The U.S. Survey of Income and Program Participation survey shows the LD prevalence rate among the U.S. population (ages 6 and older) to be 1.8%, totaling 4.67 million Americans.I've read various estimates, indicating anywhere from 17% to 30% of adults with autism spectrum disorders find regular employment. Unfortunately, "regular" employment is not always full-time and it is often far-below the normal employment position held by similarly educated individuals within the general population. ASDs and other cognitive differences result in lower life-time earnings, even among those with Asperger's Syndrome, High-Functioning Autism, or PDD-NOS who do complete high school and a two-year degree program. Within higher education, the Chronicle of Higher Education has reported professors with ASDs are also less likely to be full-time tenure-track faculty.
There are major disconnects between high school and postsecondary education which create obstacles for students with LD.
- Males are much more likely to have acknowledged learning disabilities than females.
- The unemployment rate for those with LD was twice that of those without LD.
Only 46% of students with a LD found paid employment, full or part-time, within two years of leaving school.
- Often students with LD have lower aspirations regarding their own postsecondary education.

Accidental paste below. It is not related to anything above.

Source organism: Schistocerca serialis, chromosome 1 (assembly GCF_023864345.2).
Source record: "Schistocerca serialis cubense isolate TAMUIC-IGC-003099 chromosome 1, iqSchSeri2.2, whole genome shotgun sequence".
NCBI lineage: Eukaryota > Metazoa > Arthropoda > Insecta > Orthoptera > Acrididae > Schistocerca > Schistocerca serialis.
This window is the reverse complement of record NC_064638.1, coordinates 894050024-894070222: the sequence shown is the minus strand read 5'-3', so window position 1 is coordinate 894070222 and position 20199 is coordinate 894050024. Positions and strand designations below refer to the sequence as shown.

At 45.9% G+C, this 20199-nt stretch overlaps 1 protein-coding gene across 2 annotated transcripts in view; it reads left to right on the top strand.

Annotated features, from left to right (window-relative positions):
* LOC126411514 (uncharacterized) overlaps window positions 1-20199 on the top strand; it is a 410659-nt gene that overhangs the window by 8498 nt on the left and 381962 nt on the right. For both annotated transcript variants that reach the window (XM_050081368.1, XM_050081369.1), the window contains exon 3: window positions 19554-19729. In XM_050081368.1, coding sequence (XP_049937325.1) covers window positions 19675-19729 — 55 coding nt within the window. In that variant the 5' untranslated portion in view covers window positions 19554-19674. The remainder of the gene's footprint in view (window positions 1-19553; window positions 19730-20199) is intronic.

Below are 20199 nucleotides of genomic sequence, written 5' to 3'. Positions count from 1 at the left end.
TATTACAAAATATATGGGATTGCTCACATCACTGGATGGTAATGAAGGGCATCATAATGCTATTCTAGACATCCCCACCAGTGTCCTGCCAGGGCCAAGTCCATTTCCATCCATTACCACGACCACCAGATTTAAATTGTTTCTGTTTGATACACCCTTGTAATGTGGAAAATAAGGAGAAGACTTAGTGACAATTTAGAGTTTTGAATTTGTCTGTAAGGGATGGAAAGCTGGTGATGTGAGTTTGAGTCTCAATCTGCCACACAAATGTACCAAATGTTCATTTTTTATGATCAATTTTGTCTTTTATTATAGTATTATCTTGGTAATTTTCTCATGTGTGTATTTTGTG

- Just under 11% of undergraduates reported having some type of disability.
A university student asked this in a course I am teaching. The class discussion was covering neurological differences, free will, and the nature versus nurture debate. The textbook for the course includes sidebars on the brain and behavior throughout chapters on ethics and morality. This student was asking a question reflecting media portrayals of autism spectrum disorders, social skills difficulties, and genius.
I did not address this question from a personal perspective in class, but I have when speaking to groups of parents, educators, and caregivers. Some of the reasons these questions arise, as mentioned above, are media portrayals and news coverage of autism. Examples include:
Television shows with gifted characters either identified with or assumed to have autistic traits: Alphas, Big Bang Theory, Bones, Rizzoli and Isles, Touch, and others. Some would include She…